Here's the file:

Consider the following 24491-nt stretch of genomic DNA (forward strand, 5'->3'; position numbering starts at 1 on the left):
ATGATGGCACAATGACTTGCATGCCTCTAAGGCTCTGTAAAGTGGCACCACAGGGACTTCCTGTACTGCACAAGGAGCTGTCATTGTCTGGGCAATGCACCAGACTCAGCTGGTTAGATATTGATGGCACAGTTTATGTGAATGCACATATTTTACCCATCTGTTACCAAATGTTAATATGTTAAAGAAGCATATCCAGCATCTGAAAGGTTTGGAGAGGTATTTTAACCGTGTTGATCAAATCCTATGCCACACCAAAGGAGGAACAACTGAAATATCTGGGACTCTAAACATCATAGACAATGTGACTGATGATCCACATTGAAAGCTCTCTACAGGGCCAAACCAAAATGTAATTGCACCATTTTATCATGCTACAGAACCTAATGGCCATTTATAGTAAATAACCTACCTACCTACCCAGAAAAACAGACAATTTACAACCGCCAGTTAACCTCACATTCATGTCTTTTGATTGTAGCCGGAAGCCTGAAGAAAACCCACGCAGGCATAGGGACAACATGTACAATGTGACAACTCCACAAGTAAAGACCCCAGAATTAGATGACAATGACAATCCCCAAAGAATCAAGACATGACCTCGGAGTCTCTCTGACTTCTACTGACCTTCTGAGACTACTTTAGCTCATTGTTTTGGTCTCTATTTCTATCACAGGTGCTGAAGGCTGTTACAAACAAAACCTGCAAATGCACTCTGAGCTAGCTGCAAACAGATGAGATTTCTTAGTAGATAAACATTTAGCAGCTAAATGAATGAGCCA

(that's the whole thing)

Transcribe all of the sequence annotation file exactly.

Consider the following 24491-nt stretch of genomic DNA (forward strand, 5'->3'; position numbering starts at 1 on the left):
ATGATGGCACAATGACTTGCATGCCTCTAAGGCTCTGTAAAGTGGCACCACAGGGACTTCCTGTACTGCACAAGGAGCTGTCATTGTCTGGGCAATGCACCAGACTCAGCTGGTTAGATATTGATGGCACAGTTTATGTGAATGCACATATTTTACCCATCTGTTACCAAATGTTAATATGTTAAAGAAGCATATCCAGCATCTGAAAGGTTTGGAGAGGTATTTTAACCGTGTTGATCAAATCCTATGCCACACCAAAGGAGGAACAACTGAAATATCTGGGACTCTAAACATCATAGACAATGTGACTGATGATCCACATTGAAAGCTCTCTACAGGGCCAAACCAAAATGTAATTGCACCATTTTATCATGCTACAGAACCTAATGGCCATTTATAGTAAATAACCTACCTACCTACCCAGAAAAACAGACAATTTACAACCGCCAGTTAACCTCACATTCATGTCTTTTGATTGTAGCCGGAAGCCTGAAGAAAACCCACGCAGGCATAGGGACAACATGTACAATGTGACAACTCCACAAGTAAAGACCCCAGAATTAGATGACAATGACAATCCCCAAAGAATCAAGACATGACCTCGGAGTCTCTCTGACTTCTACTGACCTTCTGAGACTACTTTAGCTCATTGTTTTGGTCTCTATTTCTATCACAGGTGCTGAAGGCTGTTACAAACAAAACCTGCAAATGCACTCTGAGCTAGCTGCAAACAGATGAGATTTCTTAGTAGATAAACATTTAGCAGCTAAATGAATGAGCCA